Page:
After the death of a working spouse, the surviving spouse's full retirement age benefit equals 100% of the retirement benefits that the worker was receiving, or the full retirement amount if the worker hadn't yet claimed benefits. The amount can be adjusted lower for early claiming, and spouses can also claim benefits earlier than retirement age if they're caring for children under 16 or who are disabled. A surviving spouse would get a benefit of about this size if the worker had career earnings of about $30,000 per year on average.

ALSO READ: 4 Signs You're Thinking About Social Security Benefits the Wrong Way

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5. Surviving children of deceased workers: $859 per month

Surviving children of deceased workers can also get benefits if they're under 18, in high school and no older than 19, or disabled. About 1.9 million children receive such benefits, and the amount is 75% of the deceased parent's Social Security benefit. The amount above would suggest parental earnings of less than $20,000 per year, but the amount is also likely lower because of family maximum limitations on total payments.

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Social Security disability claim paperwork.

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6. Disabled workers: $1,199 per month

Disabled workers are entitled to benefits if they're no longer able to work due to a permanently disabling condition. Benefits are based on average earnings, but the SSA doesn't require a 35-year career, instead basing calculations on shorter periods in which age plays a factor. The $1,199 per month amount implies average annual earnings of about $25,000. More than 8.5 million disabled workers currently receive Social Security benefits.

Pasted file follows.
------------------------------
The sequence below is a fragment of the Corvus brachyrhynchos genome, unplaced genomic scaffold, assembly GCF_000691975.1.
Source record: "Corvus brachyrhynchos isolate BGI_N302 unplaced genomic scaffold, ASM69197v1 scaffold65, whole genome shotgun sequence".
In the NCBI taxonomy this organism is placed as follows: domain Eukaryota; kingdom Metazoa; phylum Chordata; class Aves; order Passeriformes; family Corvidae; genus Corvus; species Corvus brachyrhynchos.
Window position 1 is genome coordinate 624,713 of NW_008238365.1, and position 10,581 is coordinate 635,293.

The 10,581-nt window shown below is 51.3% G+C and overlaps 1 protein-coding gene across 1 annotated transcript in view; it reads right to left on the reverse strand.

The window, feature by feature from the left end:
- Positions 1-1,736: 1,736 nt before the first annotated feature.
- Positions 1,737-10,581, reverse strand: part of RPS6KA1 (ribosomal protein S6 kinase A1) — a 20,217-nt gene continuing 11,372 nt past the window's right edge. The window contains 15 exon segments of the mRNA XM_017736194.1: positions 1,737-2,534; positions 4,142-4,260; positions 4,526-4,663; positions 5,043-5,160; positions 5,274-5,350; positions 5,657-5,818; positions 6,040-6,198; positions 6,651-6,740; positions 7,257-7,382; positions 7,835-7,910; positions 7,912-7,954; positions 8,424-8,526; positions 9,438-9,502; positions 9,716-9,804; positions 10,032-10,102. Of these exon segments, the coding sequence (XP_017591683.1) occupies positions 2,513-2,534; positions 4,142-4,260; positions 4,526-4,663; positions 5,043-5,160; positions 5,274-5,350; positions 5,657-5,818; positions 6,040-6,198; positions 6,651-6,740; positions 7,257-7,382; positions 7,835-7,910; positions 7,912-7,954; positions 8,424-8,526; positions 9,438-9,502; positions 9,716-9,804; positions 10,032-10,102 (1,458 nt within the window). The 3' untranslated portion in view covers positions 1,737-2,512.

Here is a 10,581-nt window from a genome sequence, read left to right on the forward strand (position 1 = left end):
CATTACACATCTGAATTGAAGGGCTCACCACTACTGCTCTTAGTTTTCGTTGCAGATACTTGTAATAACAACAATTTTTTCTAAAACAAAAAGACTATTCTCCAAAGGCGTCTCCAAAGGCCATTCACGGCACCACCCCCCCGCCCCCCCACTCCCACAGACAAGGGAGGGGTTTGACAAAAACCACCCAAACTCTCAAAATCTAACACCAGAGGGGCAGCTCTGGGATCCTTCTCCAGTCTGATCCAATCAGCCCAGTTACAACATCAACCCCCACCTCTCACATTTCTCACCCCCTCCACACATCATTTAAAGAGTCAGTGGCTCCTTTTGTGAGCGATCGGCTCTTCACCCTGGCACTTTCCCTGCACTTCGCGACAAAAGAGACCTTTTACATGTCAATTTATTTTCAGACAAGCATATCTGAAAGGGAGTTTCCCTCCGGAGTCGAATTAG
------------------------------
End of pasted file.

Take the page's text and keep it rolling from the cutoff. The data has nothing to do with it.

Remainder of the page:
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7. Children of disabled workers: $368 per month

The same rules for children of retired workers -- under 18, in high school and no older than 19, or disabled -- apply for disability benefits as well. Children can get up to 50% of the disabled parent's benefit, but family limits can come into play and reduce what children would otherwise get. That's a big reason why the 1.5 million children who receive family disability benefits from Social Security tend to get so little.

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8. Spouses of disabled workers: $340 per month

Spouses of disabled workers are eligible for benefits either at retirement age or if they're caring for children under 16 or who are disabled. Spouses are also entitled to 50% of the disabled worker's benefit, but the amount is subject to reduction due to family maximums, which explains why the typical monthly amount is so small. Just 120,000 spouses of disabled workers qualify for Social Security.

ALSO READ: 9 Ways Social Security Has Your Back

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Get what you deserve from Social Security

With so many different types of Social Security benefits that are potentially available, it's important to know what you're entitled to receive in certain situations. These typical benefit amounts won't necessarily apply to you, but you'll be able to use them to see whether what your benefit is seems reasonable under the circumstances.